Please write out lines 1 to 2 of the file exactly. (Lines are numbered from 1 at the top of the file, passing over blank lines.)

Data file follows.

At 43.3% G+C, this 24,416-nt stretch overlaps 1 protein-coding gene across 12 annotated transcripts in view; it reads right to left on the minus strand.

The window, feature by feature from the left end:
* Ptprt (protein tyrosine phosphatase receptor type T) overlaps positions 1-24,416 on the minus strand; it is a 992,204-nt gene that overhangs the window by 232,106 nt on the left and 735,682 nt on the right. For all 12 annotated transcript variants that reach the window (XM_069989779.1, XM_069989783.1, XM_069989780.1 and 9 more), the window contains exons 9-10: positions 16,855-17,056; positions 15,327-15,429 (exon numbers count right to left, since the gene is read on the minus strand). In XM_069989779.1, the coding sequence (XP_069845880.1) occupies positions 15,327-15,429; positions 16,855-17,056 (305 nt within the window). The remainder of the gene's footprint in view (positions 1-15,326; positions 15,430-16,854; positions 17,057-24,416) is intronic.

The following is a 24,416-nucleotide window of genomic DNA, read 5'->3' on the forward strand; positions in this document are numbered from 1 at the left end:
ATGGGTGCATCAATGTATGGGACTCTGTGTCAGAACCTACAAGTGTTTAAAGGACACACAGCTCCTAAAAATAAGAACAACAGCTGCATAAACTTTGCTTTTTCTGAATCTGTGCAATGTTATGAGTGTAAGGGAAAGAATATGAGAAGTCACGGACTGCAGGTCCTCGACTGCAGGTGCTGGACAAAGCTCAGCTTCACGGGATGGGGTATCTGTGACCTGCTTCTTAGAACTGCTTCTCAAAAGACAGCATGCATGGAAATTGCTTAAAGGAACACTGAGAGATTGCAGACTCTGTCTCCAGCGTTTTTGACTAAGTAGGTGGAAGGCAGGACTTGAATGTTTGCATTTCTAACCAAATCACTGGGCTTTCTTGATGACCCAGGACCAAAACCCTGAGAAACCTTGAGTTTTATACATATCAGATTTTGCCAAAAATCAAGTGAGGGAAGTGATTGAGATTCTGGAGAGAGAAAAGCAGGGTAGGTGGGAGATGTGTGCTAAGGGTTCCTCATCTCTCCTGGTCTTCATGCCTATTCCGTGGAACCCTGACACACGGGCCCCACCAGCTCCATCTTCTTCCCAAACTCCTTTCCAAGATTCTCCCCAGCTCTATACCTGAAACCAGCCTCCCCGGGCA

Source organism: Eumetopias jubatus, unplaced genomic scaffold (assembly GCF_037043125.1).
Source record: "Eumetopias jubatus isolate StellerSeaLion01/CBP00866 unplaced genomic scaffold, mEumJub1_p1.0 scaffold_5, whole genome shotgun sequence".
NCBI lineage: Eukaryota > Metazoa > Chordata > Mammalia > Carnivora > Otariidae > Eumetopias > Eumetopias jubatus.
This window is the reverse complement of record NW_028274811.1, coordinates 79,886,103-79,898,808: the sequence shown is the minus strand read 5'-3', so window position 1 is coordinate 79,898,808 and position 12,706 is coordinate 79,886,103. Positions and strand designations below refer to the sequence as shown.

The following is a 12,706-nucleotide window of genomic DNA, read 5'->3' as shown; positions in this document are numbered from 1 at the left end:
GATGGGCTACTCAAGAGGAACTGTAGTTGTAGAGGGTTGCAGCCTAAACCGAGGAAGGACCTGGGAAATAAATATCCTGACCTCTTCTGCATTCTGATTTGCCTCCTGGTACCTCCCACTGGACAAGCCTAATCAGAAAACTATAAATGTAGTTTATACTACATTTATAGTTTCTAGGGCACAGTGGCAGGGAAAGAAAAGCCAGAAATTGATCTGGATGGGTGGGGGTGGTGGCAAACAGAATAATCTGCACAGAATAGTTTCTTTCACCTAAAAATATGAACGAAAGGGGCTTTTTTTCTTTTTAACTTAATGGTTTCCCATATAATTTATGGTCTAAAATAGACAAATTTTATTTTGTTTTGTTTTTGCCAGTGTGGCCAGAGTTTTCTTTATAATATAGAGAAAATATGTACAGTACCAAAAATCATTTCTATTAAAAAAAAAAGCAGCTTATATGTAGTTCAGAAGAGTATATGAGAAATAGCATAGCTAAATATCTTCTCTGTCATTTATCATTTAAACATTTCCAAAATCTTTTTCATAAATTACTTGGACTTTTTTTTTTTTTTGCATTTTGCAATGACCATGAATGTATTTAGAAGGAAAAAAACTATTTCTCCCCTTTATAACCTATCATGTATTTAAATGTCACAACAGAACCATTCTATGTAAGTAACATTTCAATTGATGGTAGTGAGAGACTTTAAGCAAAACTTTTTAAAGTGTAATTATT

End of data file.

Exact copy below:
At 43.3% G+C, this 24,416-nt stretch overlaps 1 protein-coding gene across 12 annotated transcripts in view; it reads right to left on the minus strand.

The window, feature by feature from the left end: